Santa Muerte's popularity has grown of late. Given her origins as an obscure, Catholic-church disapproved folk saint she has in the past fifteen years blossomed from a bad-girl narco saint into a full-formed religion of her own, including churches dedicated solely to her in southern California. Tracey Rollin adds to the growing lore about the Skinny Lady in this accessible, well-researched book that examines the roots and historic theories of Santa Muerte from a perspective very different than what's already been published in English.

Rollin came to Santa Muerte during a childhood of ill-fitting Catholicism. As a young child, she discovered saints worship to be more fulfilling, and this led her to practice with folk saints. The author reveals a sincere and examined spiritual practice, filled with both reverence and pragmatism. Every symbol and tool has a historic connection behind it, a magical reason for it, and the substantiation that can only come from practice.

One thing that makes this book different from others on the market like it is that Rollins not only digs deeper into the nature of Aztec culture, she also looks at how European influences manifested in the veneration of Santa Muerte. The Aztecs are, in Rollins account, quite different from the backwards, human-sacrificing savages that Doctor Who episodes and US history textbooks suggest. Along with much more information and context about Aztec culture than normal, she explains how and why Cortes was never supposed to come to the Americas – and why the Aztecs hesitated on dispatching him.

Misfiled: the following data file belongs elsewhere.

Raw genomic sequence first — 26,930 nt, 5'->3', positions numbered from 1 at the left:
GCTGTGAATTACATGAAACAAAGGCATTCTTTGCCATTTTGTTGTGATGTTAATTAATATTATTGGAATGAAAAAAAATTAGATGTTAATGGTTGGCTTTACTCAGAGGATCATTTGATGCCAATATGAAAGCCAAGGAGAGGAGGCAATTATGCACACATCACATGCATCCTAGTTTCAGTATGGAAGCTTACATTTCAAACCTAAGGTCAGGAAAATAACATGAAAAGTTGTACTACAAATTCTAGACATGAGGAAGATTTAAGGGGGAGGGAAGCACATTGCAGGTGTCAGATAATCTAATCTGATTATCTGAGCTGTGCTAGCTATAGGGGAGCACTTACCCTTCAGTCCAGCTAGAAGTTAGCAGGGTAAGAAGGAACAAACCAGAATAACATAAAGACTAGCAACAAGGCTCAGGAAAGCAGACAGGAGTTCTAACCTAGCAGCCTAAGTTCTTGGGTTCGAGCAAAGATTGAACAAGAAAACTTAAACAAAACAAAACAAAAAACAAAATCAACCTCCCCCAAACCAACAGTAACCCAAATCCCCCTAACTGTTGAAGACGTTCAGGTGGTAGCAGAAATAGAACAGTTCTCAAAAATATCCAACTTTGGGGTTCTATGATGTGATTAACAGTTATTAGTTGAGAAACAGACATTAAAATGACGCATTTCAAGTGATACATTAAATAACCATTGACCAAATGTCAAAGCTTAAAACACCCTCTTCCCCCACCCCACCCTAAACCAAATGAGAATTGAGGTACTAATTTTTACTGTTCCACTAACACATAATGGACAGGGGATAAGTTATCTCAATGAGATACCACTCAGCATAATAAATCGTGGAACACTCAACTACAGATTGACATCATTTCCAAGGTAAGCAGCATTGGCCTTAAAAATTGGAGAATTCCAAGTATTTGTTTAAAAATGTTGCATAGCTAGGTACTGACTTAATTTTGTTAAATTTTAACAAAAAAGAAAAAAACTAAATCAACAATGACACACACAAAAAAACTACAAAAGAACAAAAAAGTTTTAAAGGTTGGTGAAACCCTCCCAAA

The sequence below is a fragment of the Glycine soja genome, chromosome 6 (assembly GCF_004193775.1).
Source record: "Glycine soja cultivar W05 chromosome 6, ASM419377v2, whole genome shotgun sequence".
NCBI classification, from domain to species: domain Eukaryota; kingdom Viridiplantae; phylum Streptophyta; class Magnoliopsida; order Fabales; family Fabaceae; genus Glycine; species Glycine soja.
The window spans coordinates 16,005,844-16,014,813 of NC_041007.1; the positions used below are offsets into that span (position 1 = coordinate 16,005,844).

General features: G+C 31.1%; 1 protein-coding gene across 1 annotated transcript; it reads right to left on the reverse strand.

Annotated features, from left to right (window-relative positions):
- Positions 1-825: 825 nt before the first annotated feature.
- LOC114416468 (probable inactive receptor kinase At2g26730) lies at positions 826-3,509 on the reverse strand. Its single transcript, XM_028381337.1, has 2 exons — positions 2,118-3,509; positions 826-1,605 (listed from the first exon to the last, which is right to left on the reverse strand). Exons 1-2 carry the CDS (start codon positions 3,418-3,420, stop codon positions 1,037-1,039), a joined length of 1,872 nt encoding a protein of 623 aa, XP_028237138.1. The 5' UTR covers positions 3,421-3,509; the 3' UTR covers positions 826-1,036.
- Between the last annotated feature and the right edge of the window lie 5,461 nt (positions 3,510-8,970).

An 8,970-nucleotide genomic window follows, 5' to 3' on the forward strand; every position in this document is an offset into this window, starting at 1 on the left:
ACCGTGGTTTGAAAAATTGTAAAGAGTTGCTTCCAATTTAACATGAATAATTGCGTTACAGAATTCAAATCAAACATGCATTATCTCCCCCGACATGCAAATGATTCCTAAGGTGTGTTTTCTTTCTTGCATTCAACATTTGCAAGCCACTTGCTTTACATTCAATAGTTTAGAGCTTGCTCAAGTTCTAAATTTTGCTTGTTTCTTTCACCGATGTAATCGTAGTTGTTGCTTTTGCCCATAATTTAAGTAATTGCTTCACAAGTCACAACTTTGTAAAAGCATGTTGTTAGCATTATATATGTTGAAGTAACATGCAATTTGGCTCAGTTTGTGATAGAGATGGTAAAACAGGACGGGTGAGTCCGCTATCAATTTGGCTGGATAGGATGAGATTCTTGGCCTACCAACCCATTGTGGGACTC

Rollins clearly has knowledge of multiple magical systems, and they have influenced her thoughts and relationships in Saint worship and in other mystical venues. She distinguishes one path from the other with great care; nowhere does she muddle the tradition of Santa Muerte with other modalities, nor does she mix traditions without a compelling and historically founded reason. She does add in suggestions for people who do not practice the path of Santa Muerte to adapt certain practices to their own tradition in a way that is well-anchored to honoring the spiritual intent of a practice.

This book is highly recommended. Rollin’s graceful acknowledgement of multiple magical systems while carefully outlining a specific tradition is a nice improvement to current magical dialogue. Much more important, the book removes fear, raises awareness about the impact of colonization on the new world, and heightens awareness of magic happening outside the Eurocentric Pagan sphere.

~review by Diana Rajchel

Author: Rollin, Tracey
Weiser Books, 2017
pp. 235, $16.95